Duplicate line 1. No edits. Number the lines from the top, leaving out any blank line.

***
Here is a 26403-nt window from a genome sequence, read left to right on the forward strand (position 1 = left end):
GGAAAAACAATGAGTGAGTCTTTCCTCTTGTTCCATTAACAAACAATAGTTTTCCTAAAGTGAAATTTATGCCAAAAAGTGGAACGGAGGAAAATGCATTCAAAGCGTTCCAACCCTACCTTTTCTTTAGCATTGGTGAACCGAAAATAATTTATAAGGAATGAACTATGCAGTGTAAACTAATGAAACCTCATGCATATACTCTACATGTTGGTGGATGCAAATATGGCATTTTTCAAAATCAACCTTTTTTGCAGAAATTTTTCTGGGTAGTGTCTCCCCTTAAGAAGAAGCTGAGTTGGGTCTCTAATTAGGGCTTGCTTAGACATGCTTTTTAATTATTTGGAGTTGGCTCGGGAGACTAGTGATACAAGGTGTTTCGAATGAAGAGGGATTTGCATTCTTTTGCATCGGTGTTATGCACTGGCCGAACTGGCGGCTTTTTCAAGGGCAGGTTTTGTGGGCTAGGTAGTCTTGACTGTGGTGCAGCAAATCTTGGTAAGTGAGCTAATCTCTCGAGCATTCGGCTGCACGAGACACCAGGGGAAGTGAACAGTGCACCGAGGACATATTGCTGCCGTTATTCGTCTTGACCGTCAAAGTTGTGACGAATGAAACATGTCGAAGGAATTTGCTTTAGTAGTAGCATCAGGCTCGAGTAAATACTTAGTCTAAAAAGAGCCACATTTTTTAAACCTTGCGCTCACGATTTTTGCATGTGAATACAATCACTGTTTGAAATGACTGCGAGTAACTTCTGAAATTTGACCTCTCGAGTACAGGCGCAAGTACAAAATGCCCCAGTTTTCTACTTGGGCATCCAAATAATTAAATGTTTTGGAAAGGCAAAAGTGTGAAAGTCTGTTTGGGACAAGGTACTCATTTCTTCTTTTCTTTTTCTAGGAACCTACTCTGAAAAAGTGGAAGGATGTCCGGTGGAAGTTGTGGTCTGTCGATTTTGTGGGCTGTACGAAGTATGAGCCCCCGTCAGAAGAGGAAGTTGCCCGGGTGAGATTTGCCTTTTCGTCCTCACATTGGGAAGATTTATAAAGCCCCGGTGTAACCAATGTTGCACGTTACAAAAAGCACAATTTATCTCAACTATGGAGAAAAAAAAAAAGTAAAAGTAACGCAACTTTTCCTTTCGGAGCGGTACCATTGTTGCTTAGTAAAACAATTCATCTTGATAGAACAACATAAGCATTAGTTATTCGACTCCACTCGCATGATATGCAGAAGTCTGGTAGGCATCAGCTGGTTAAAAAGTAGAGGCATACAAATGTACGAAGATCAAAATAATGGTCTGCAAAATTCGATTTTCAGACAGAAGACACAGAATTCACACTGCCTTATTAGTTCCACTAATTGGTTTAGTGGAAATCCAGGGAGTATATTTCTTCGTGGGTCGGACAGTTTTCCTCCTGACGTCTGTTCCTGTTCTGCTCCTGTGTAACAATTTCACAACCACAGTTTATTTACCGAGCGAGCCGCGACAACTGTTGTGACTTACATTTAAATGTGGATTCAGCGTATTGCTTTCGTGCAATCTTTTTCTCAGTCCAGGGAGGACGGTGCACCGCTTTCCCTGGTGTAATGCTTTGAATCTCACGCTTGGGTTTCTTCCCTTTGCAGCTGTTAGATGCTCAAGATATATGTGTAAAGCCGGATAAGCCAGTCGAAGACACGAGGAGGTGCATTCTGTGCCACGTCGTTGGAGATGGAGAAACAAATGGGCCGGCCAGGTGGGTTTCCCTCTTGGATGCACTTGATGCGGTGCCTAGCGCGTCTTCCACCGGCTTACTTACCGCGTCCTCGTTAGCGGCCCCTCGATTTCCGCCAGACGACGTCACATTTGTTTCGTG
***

Here is a 26403-nt window from a genome sequence, read left to right on the forward strand (position 1 = left end):